Comedy: Most years, we have a fairly standard routine for New Year's Eve. We head towards whichever venue Ivor Dembina has managed to book for his roving Hampstead Comedy Club, and spend a relatively cheap evening being entertained by a series of stand-up comedians. This year, however, Ivor wasn't able to get a venue in time. So we went for our plan B: head towards whichever venue Martin Besserman has managed to book for his roving Monkey Business Comedy Club, and spend a slightly more expensive evening being entertained by a series of stand-up comedians. We last did this on New Year's Eve 2014, where a surprise post-midnight appearance by Lee Nelson topped off the celebrations nicely. No big shocks like that at this year's show, though we were treated to some sort of New Year's miracle: the show somehow managed to recover from an opening act (no names mentioned) who was so toxically bad that he semi-permanently destroyed any chance of anyone in the room finding anything funny again. I found myself tweeting SOS messages to other comedy clubs at the interval, although in retrospect that was unfair: by that point, Elliot Steel had done a terrific job in turning the gig around with his tales of Sarf Landan laddishness. The second half of the show perked up enormously, with a top set from opera-singing comic Caroline Kennedy, and Matt Price's lovely shaggy dog story about performing comedy at Broadmoor. Everything was rounded off with a splendidly cheesy disco, possibly in honour of what was happening elsewhere in London: this was the point where I discovered that when we dance to YMCA, The Belated Birthday Girl and I do the 'C' in opposite directions (I go to my left, she goes to her right). It doesn't seem to have effected our relationship, you'll be pleased to hear.

Food and Drink: It can be awkward spending time with family over the festive season, and I'm sorry if that was the case for you. For my part, our trip to Manchester the weekend before Christmas was very enjoyable, and we made one rather terrific discovery while we were up there. My sister needed us out of the way for a couple of hours while she finished sorting out the dinner, and put my cousin in charge of keeping us occupied. She thought about our growing reputation as Craft Beer Wankers, and decided to take us to Browton's Bottle Shop in Ashton-Under-Lyne. I knew we were in the right place when we walked in and the Pogues' version of The Parting Glass was playing on the stereo: The Belated Birthday Girl came to that conclusion even earlier, when she saw a cluster of bearded hipsters vaping outside the door and recognised them as Her People. Interestingly, they weren't entirely representative of the people inside, as there was a terrific mix of beer lovers of all ages there. As the name implies, Browton's sells bottles and cans of craft and imported beers, but most people seem to be drinking them on the premises rather than taking them away, and the brilliantly cosy atmosphere of the place makes it very easy to do that. If you're ever in that part of the world, definitely seek them out.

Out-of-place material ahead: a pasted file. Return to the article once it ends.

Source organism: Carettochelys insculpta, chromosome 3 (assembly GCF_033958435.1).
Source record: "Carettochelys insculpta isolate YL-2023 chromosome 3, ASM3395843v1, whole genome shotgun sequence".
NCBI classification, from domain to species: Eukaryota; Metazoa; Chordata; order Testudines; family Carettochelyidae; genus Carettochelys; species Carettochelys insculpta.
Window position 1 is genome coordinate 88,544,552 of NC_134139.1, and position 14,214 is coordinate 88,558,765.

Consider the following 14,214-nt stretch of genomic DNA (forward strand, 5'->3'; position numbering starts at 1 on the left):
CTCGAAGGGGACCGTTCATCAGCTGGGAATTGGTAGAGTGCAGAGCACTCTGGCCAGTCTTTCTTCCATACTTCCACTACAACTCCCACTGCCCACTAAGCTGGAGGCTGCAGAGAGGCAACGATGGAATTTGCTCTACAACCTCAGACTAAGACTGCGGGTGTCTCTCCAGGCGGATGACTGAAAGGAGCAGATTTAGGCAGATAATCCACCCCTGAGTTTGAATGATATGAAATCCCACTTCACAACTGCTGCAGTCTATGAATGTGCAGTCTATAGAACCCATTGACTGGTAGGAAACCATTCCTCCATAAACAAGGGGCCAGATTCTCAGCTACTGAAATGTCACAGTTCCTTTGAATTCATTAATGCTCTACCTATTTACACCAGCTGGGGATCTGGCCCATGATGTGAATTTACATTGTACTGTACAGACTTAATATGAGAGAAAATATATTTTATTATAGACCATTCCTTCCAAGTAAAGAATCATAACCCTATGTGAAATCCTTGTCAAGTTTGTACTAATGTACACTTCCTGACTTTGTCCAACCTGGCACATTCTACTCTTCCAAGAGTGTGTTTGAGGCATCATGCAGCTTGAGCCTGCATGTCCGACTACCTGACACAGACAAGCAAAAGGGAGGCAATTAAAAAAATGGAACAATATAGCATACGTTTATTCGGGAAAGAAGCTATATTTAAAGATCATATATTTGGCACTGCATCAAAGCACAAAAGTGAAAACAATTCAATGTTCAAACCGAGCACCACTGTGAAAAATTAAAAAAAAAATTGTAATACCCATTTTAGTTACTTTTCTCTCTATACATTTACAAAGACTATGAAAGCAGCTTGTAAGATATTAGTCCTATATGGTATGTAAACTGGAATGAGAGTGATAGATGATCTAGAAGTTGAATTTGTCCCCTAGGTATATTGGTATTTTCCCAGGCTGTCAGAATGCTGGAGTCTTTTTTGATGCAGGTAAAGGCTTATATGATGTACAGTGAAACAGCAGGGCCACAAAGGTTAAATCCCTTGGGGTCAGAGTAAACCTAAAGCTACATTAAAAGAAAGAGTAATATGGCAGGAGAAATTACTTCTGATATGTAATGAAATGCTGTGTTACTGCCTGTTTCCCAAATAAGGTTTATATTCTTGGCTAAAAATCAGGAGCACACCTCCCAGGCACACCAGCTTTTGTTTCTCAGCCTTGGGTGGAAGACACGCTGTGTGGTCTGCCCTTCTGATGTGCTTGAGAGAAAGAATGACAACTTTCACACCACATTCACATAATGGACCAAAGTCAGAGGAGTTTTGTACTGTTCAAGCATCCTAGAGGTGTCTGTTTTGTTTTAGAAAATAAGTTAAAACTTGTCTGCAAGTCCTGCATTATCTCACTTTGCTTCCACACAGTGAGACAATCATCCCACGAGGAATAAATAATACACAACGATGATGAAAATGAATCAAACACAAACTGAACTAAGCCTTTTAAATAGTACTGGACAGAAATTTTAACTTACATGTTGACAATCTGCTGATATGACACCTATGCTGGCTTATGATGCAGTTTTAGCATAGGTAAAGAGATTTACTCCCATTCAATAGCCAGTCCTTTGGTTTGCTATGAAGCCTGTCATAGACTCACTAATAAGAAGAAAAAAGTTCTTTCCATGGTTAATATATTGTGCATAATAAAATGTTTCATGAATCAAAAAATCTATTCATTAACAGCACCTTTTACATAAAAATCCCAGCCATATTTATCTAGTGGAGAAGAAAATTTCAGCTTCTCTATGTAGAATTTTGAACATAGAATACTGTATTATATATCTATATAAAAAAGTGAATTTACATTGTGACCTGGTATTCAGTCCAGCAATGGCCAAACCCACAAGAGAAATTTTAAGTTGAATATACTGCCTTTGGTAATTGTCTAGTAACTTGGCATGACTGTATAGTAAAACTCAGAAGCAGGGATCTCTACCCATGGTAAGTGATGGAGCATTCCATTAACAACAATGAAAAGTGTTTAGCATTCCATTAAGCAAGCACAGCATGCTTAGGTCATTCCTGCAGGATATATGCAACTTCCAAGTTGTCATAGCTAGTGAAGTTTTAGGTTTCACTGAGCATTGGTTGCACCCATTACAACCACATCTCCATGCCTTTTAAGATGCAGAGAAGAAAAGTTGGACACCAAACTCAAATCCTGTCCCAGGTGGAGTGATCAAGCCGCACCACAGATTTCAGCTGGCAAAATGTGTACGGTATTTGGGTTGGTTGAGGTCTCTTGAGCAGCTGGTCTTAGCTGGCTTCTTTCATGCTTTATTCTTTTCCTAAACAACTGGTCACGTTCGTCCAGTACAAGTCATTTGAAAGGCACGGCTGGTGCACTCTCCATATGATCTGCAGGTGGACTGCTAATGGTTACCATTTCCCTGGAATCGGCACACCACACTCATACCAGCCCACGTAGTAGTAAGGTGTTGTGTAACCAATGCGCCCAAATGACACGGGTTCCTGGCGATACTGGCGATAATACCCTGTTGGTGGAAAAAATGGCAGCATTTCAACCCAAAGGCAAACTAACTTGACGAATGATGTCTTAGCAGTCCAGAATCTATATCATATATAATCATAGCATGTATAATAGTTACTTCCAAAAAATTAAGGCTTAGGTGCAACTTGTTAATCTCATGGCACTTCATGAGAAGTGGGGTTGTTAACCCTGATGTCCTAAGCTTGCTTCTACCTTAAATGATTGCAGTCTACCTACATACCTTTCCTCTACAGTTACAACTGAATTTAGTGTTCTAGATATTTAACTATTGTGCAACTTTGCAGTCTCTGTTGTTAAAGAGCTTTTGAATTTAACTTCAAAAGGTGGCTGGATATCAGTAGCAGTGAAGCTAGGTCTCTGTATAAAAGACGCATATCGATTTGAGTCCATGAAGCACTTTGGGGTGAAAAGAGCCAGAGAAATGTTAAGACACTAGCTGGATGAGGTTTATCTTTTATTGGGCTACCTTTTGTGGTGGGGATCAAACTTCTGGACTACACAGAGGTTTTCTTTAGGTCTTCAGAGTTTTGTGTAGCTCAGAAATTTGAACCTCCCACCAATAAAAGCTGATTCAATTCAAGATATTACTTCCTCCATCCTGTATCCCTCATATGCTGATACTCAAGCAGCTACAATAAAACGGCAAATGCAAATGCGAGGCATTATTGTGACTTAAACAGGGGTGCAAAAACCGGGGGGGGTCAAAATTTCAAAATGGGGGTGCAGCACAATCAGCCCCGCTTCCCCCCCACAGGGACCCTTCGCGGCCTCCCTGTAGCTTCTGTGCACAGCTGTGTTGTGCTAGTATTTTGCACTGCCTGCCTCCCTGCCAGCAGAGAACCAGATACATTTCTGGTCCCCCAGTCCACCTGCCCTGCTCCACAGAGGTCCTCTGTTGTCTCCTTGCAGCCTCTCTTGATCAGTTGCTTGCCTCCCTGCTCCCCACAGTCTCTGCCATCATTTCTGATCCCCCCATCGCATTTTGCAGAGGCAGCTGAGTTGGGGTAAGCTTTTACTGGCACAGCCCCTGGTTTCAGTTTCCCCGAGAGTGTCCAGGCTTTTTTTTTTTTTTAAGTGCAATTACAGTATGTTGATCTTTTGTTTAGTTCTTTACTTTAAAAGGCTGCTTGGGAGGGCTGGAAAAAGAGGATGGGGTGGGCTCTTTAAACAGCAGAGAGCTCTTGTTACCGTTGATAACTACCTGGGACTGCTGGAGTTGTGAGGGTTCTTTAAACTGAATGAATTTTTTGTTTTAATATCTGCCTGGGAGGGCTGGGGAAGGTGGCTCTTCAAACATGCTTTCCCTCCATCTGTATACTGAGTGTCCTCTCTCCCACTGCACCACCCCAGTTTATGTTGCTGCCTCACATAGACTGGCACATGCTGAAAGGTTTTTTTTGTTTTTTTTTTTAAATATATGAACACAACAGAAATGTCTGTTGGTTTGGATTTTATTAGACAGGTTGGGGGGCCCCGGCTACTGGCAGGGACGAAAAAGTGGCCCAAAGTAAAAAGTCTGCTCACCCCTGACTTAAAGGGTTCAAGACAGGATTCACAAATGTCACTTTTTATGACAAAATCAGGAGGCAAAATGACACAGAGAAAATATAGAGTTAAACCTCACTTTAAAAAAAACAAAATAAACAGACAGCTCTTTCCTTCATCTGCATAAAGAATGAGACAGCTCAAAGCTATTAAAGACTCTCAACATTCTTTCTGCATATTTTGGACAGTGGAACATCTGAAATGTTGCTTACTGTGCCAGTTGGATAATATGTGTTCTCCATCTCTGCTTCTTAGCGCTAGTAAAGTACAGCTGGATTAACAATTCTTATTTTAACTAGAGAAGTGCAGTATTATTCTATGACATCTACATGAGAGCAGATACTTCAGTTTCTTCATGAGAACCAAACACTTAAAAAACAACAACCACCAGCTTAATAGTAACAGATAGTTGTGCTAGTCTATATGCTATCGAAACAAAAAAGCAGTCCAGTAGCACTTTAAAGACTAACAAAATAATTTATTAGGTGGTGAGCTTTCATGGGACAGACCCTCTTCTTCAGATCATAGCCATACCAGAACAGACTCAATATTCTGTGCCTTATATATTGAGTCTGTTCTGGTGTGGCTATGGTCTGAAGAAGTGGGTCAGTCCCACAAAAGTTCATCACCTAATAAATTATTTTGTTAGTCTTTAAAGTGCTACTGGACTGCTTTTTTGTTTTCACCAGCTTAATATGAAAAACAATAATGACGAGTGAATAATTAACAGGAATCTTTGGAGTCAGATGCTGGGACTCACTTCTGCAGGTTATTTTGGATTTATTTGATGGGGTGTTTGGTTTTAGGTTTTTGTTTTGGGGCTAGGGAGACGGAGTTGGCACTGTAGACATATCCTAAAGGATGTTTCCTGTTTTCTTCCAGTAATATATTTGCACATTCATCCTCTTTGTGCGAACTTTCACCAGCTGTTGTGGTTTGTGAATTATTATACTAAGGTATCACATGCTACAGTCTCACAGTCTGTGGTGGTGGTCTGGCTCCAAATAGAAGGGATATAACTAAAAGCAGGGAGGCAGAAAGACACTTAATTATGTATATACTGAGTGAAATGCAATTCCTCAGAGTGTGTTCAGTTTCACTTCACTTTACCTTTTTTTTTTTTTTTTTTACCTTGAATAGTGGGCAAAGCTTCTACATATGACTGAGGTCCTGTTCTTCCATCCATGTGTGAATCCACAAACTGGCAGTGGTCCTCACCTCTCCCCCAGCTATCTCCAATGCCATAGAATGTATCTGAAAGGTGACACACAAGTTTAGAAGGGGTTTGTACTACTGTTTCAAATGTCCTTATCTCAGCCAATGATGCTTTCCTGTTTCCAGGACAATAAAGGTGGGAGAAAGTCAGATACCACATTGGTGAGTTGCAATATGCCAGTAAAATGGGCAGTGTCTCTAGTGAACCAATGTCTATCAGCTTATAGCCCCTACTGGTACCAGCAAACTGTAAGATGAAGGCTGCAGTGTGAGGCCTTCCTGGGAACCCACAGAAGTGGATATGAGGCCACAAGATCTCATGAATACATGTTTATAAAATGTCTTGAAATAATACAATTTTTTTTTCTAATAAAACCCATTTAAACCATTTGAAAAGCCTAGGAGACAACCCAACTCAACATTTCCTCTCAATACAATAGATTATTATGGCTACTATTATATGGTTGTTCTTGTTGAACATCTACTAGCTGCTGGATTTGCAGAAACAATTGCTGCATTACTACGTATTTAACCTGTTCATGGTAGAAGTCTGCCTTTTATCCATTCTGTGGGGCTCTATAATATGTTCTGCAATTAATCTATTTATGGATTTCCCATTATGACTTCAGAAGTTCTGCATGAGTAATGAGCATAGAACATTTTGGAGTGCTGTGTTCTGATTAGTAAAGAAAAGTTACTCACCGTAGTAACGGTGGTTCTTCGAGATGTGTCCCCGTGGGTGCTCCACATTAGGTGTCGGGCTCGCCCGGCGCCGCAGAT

Internet: As I haven't got around to saying it yet, Happy New Year to you all. Consider this a present to you - find 15 spare minutes in your day, sit down somewhere quiet and listen to a short story called Malaga, written and read by Blindboy Boatclub of the Rubberbandits. It's actually a special Christmas episode of The Blindboy Podcast, which has been coming out every Wednesday for the past couple of months now. It started life as a promotional tool for the man's short story book, The Gospel According To Blindboy, but over the weeks has evolved into something rather unique: a surreal series of rambles taking in art and music history (inevitably leading to some sort of connection with his home town of Limerick), philosophical musings, and discussions around mental health issues (Blindboy has become Ireland's unofficial Minister for Mental Health over the last couple of years), all performed over a quiet loop of ambient piano chords. And, as is the case here, we also get the odd sample of his written work. Mindful of the season, he says at the start that Malaga is one of his more family-friendly stories: be advised, though, that Blindboy's definition of 'family-friendly' may be very different from yours, particularly if you stop listening after the first couple of minutes. Stick with it, trust me.